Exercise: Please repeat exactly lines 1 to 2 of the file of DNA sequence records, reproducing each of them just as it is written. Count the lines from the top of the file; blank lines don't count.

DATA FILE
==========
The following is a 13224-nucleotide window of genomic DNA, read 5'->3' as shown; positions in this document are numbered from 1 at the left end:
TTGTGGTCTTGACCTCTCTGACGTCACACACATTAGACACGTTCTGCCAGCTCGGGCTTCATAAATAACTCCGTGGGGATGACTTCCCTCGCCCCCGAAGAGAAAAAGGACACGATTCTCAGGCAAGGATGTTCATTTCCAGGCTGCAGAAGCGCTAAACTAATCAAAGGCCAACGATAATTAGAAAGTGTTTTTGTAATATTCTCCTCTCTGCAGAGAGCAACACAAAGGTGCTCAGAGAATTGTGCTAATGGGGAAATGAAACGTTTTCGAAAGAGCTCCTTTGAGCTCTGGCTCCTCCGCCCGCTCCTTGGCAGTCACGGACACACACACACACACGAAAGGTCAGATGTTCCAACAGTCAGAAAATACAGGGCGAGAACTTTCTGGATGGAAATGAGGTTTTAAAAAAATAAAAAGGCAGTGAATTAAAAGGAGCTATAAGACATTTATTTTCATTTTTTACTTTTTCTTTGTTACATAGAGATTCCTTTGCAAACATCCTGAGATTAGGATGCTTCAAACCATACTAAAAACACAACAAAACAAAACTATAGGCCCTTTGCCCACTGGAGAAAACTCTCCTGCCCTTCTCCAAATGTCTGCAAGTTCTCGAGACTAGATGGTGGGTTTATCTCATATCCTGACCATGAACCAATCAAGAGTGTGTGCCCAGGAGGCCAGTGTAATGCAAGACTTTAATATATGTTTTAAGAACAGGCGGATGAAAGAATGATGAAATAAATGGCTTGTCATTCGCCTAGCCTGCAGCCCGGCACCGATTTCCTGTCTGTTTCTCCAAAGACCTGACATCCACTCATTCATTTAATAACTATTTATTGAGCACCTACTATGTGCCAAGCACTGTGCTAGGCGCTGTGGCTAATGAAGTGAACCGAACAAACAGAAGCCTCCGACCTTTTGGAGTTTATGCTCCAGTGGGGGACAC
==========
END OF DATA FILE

The following is a 13224-nucleotide window of genomic DNA, read 5'->3' as shown; positions in this document are numbered from 1 at the left end:
TTGTGGTCTTGACCTCTCTGACGTCACACACATTAGACACGTTCTGCCAGCTCGGGCTTCATAAATAACTCCGTGGGGATGACTTCCCTCGCCCCCGAAGAGAAAAAGGACACGATTCTCAGGCAAGGATGTTCATTTCCAGGCTGCAGAAGCGCTAAACTAATCAAAGGCCAACGATAATTAGAAAGTGTTTTTGTAATATTCTCCTCTCTGCAGAGAGCAACACAAAGGTGCTCAGAGAATTGTGCTAATGGGGAAATGAAACGTTTTCGAAAGAGCTCCTTTGAGCTCTGGCTCCTCCGCCCGCTCCTTGGCAGTCACGGACACACACACACACACGAAAGGTCAGATGTTCCAACAGTCAGAAAATACAGGGCGAGAACTTTCTGGATGGAAATGAGGTTTTAAAAAAATAAAAAGGCAGTGAATTAAAAGGAGCTATAAGACATTTATTTTCATTTTTTACTTTTTCTTTGTTACATAGAGATTCCTTTGCAAACATCCTGAGATTAGGATGCTTCAAACCATACTAAAAACACAACAAAACAAAACTATAGGCCCTTTGCCCACTGGAGAAAACTCTCCTGCCCTTCTCCAAATGTCTGCAAGTTCTCGAGACTAGATGGTGGGTTTATCTCATATCCTGACCATGAACCAATCAAGAGTGTGTGCCCAGGAGGCCAGTGTAATGCAAGACTTTAATATATGTTTTAAGAACAGGCGGATGAAAGAATGATGAAATAAATGGCTTGTCATTCGCCTAGCCTGCAGCCCGGCACCGATTTCCTGTCTGTTTCTCCAAAGACCTGACATCCACTCATTCATTTAATAACTATTTATTGAGCACCTACTATGTGCCAAGCACTGTGCTAGGCGCTGTGGCTAATGAAGTGAACCGAACAAACAGAAGCCTCCGACCTTTTGGAGTTTATGCTCCAGTGGGGGACAC